JDK-4524848 : StringBuffer's setLength() Results in Unneeded GC
  • Type: Bug
  • Component: core-libs
  • Sub-Component: java.lang
  • Affected Version: 1.4.0
  • Priority: P4
  • Status: Closed
  • Resolution: Fixed
  • OS: generic
  • CPU: generic
  • Submitted: 2001-11-08
  • Updated: 2002-03-29
  • Resolved: 2002-02-08
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1.4.1 hopperFixed
Related Reports
Relates :  

Name: nt126004			Date: 11/08/2001

java version "1.4.0-beta3"
Java(TM) 2 Runtime Environment, Standard Edition (build 1.4.0-beta3-b84)
Java HotSpot(TM) Client VM (build 1.4.0-beta3-b84, mixed mode)

It's a very common Java idiom to append text to a StringBuffer and then return
the corresponding String using the StringBuffer's "toString()" method. When
using a StringBuffer it is common (and good practice) to set the length of the
StringBuffer ahead of time to prevent the StringBuffer from continuously
allocating progressively larger char arrays which must then be GCed.

If you do *not* pre-set the length of a StringBuffer you end up with a default
length of 16 characters.

Here's the problem: If you create a String from a StringBuffer and then you
later set the length of the StringBuffer to zero, the internal size of the
StringBuffer's char[] shrinks down to the default 16 characters, essentially
undoing the capacity setting. Here's an example:

public class Tester {
   static StringBuffer sb = new StringBuffer(1024);

   public static void main(String[] args) {
      System.out.println("length:" + sb.length() +
                         ", capacity:" + sb.capacity());
      System.out.println("length:" + sb.length() +
                         ", capacity:" + sb.capacity());
      buildSomeString(); // capacity shrinks to 16
      System.out.println("length:" + sb.length() +
                         ", capacity:" + sb.capacity());

   static String buildSomeString() {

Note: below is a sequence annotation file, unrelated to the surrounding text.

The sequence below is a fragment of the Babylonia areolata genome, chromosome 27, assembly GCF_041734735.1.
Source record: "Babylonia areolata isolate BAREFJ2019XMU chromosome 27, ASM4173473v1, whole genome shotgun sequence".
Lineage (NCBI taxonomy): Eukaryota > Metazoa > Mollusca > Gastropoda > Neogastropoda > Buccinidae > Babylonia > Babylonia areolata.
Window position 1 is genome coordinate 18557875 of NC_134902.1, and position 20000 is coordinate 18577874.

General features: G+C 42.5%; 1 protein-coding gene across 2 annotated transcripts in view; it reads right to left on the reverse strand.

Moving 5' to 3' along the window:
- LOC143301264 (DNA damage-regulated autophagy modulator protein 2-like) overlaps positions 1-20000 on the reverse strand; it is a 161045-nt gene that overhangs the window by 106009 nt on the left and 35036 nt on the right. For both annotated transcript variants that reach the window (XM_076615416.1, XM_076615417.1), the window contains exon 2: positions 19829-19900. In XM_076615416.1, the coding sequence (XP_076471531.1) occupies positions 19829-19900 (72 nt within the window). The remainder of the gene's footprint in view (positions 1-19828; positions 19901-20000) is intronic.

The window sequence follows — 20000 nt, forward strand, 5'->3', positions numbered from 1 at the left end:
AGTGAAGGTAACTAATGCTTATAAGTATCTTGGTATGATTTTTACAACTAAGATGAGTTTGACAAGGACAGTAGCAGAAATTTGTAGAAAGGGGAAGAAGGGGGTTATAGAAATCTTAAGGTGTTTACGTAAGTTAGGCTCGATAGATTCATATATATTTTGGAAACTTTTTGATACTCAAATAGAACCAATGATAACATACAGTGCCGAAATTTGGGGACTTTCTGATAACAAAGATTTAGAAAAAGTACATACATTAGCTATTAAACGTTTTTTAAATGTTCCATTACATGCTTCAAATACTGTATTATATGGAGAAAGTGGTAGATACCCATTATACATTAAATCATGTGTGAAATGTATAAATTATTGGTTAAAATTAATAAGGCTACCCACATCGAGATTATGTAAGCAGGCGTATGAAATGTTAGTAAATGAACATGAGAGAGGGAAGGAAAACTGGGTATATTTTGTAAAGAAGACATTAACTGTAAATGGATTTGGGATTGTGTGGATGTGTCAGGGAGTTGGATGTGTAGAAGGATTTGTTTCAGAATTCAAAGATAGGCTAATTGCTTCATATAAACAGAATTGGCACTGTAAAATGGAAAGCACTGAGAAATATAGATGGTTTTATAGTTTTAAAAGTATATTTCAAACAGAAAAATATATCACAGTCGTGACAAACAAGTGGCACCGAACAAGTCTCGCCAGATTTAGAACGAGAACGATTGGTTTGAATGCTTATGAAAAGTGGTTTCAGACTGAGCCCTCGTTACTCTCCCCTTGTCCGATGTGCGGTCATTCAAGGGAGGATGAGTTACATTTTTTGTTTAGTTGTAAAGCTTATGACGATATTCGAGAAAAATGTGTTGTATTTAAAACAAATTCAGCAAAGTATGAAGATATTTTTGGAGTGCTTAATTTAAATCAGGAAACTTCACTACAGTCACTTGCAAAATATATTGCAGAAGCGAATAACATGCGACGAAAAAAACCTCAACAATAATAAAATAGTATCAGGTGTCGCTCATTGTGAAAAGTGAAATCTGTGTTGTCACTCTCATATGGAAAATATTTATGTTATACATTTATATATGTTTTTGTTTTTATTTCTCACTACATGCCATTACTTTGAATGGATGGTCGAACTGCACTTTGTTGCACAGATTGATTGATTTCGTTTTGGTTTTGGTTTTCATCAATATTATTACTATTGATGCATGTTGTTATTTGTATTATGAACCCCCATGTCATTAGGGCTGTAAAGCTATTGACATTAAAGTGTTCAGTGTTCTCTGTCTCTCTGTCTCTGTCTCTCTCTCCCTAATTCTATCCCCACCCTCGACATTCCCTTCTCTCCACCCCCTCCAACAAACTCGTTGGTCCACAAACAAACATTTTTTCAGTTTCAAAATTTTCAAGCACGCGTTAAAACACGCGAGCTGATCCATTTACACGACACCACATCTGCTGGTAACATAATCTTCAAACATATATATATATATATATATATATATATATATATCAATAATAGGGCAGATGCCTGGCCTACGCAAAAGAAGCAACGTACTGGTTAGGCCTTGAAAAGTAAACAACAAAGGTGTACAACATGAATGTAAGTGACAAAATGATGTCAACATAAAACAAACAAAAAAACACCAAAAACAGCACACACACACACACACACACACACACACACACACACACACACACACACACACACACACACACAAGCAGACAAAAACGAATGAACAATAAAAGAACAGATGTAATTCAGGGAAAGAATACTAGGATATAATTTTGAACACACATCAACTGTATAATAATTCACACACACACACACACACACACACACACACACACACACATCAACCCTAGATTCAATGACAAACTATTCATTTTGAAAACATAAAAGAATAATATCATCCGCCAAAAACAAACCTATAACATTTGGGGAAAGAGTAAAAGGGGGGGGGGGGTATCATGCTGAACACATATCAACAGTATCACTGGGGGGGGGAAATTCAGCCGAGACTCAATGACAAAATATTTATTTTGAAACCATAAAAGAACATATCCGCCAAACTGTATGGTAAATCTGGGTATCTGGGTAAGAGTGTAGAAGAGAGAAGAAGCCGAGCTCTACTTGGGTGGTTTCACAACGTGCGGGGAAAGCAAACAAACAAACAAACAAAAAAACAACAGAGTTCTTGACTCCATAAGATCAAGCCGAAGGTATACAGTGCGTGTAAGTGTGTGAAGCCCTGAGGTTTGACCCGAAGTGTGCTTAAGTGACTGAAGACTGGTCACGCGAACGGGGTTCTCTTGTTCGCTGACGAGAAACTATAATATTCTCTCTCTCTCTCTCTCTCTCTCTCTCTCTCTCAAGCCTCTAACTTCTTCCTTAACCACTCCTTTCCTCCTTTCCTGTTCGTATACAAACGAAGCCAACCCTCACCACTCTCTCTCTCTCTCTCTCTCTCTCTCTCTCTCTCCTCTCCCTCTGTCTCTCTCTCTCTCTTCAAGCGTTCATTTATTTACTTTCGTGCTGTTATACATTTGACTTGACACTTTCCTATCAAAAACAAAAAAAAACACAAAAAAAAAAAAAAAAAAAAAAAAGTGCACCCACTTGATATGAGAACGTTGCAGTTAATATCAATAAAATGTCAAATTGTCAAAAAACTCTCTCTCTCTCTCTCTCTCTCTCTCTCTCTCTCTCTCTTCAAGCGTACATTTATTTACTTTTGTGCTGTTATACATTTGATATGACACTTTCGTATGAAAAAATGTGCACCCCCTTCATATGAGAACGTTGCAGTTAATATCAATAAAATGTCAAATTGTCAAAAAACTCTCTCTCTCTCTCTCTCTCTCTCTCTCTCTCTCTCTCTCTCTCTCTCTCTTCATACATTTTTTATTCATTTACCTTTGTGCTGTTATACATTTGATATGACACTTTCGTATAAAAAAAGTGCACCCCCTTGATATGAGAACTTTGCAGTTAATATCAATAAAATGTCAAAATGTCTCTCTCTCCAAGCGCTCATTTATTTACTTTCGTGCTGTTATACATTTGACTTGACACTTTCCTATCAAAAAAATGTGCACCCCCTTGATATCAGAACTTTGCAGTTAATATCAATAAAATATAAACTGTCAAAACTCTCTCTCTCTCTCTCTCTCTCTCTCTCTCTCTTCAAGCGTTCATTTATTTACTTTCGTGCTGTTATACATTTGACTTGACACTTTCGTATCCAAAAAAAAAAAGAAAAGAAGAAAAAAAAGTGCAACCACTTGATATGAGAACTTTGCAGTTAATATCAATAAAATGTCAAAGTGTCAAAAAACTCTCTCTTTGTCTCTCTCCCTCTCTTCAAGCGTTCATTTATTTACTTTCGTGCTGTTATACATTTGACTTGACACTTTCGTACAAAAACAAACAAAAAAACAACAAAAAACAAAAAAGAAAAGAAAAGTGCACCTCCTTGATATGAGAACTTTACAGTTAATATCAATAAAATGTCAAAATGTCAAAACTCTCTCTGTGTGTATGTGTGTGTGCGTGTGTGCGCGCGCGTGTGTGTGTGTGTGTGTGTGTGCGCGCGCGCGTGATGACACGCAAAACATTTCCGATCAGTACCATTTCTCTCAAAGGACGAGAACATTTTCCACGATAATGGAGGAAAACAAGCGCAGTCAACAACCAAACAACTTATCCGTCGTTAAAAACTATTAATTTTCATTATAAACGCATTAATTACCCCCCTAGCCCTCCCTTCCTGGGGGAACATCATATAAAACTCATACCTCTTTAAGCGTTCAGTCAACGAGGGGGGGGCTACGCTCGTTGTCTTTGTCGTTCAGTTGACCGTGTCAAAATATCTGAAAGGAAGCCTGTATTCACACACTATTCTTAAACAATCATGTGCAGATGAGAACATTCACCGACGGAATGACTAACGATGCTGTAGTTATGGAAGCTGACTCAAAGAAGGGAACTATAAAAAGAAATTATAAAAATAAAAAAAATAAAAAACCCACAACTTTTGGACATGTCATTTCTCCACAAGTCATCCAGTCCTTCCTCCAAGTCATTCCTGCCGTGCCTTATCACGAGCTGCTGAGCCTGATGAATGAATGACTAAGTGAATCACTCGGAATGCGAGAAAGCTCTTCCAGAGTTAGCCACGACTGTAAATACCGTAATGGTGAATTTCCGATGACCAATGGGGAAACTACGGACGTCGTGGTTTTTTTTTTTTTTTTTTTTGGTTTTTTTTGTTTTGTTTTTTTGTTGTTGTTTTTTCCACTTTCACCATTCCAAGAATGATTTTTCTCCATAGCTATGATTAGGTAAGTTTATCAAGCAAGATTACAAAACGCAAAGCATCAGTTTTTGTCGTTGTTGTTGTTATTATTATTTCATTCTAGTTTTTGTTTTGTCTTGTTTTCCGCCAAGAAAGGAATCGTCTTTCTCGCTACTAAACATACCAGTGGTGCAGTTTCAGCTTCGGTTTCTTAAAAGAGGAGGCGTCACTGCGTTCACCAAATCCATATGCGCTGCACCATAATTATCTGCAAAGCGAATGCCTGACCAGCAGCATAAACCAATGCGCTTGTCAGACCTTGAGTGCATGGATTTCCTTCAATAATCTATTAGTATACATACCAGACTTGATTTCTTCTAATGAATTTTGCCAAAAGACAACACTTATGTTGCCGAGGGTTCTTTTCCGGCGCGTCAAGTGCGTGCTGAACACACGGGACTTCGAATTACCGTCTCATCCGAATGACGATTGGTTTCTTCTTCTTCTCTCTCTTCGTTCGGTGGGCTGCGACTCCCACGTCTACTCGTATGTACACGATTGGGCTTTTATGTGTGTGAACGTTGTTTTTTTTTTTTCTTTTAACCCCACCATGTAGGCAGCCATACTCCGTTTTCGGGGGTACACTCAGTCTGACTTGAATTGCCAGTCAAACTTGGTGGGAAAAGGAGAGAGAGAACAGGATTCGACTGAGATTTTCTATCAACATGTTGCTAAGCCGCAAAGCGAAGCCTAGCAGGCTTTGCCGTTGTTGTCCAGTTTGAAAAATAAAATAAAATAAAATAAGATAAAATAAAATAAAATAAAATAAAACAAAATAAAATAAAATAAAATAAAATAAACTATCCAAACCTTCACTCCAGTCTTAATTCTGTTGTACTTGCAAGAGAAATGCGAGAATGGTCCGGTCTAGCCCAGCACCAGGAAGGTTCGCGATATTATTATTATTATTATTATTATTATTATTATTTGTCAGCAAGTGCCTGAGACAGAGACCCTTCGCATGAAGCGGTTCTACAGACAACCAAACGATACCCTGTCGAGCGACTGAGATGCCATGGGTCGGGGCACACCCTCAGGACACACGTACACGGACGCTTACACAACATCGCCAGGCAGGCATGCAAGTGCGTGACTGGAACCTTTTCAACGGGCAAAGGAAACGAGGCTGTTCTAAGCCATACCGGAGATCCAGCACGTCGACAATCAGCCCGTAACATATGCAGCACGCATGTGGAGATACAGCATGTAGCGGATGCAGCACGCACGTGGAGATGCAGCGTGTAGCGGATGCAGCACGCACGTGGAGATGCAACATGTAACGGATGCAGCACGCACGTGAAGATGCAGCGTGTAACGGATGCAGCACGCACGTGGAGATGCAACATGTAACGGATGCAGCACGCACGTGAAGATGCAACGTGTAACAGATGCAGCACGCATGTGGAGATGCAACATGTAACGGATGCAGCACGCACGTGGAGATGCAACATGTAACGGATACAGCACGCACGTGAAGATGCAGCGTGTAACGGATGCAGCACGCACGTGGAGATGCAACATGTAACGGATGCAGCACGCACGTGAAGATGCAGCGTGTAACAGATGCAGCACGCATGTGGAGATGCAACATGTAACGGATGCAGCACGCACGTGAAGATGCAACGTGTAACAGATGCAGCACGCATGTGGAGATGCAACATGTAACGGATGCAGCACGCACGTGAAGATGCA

sb.setLength(0); // clear out old characters
      System.out.println("after setLength length:" + sb.length() +
                         ", capacity:" + sb.capacity());
      return sb.toString();
      // return sb.substring(0, sb.length()); // problem goes away...

If you run this code you will see that after "buildSomeString()" is called the
second time, the capacity of the StringBuffer has been reduced to 16. This
problem only occurs if a String constructor has been passed a StringBuffer
object as a parameter (which causes the StringBuffer's "shared" flag to be set
to true) *AND* the StringBuffer's length is later set to zero. The coding error
is in the "StringBuffer.setLength()" method.

If you change the return statement in the "buildSomeString()" method to "return
sb.substring(0, sb.length());", the problem goes away.

When a programmer sets the capacity of a StringBuffer, he does so to increase
efficiency. The "setLength()" method sneakily undoes the programmer's good
intentions by setting the capacity back to the default of 16 characters, for no
good reason.
(Review ID: 135229) 

CONVERTED DATA BugTraq+ Release Management Values COMMIT TO FIX: hopper FIXED IN: hopper INTEGRATED IN: hopper VERIFIED IN: hopper

WORK AROUND Name: nt126004 Date: 11/08/2001 Customer Workaround : Instead of calling StringBuffer.toString(), call StringBuffer.substring(0, sb.length()); ======================================================================

EVALUATION We will remove the special case for setLength(0) in Hopper to keep this from happening and use some other approach to prevent 4259569 from recurring. ###@###.### 2001-12-04 The problem described in 4259569 can be fixed in Tiger by allowing compaction of a StringBuffer if someone wants to be more memory efficient at the expense of performance. This will occur under bug number 4546734. ###@###.### 2001-12-04